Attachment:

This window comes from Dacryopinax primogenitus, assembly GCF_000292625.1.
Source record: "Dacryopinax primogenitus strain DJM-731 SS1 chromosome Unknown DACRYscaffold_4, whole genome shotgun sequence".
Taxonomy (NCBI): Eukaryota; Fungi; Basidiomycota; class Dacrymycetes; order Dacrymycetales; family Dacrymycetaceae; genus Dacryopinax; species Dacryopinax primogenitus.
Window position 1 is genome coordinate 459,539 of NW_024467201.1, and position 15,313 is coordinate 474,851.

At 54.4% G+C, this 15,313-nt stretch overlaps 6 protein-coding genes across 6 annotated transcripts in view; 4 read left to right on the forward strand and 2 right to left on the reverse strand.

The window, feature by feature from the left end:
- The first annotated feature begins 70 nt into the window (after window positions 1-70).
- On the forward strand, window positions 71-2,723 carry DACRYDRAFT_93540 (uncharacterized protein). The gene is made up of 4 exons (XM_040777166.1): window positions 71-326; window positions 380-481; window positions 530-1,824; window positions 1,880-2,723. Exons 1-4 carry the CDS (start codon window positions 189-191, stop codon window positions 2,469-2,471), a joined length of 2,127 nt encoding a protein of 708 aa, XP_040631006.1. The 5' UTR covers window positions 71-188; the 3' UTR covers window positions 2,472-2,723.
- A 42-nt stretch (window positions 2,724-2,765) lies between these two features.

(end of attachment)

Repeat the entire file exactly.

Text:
This window comes from Dacryopinax primogenitus, assembly GCF_000292625.1.
Source record: "Dacryopinax primogenitus strain DJM-731 SS1 chromosome Unknown DACRYscaffold_4, whole genome shotgun sequence".
Taxonomy (NCBI): Eukaryota; Fungi; Basidiomycota; class Dacrymycetes; order Dacrymycetales; family Dacrymycetaceae; genus Dacryopinax; species Dacryopinax primogenitus.
Window position 1 is genome coordinate 459,539 of NW_024467201.1, and position 15,313 is coordinate 474,851.

At 54.4% G+C, this 15,313-nt stretch overlaps 6 protein-coding genes across 6 annotated transcripts in view; 4 read left to right on the forward strand and 2 right to left on the reverse strand.

The window, feature by feature from the left end:
- The first annotated feature begins 70 nt into the window (after window positions 1-70).
- On the forward strand, window positions 71-2,723 carry DACRYDRAFT_93540 (uncharacterized protein). The gene is made up of 4 exons (XM_040777166.1): window positions 71-326; window positions 380-481; window positions 530-1,824; window positions 1,880-2,723. Exons 1-4 carry the CDS (start codon window positions 189-191, stop codon window positions 2,469-2,471), a joined length of 2,127 nt encoding a protein of 708 aa, XP_040631006.1. The 5' UTR covers window positions 71-188; the 3' UTR covers window positions 2,472-2,723.
- A 42-nt stretch (window positions 2,724-2,765) lies between these two features.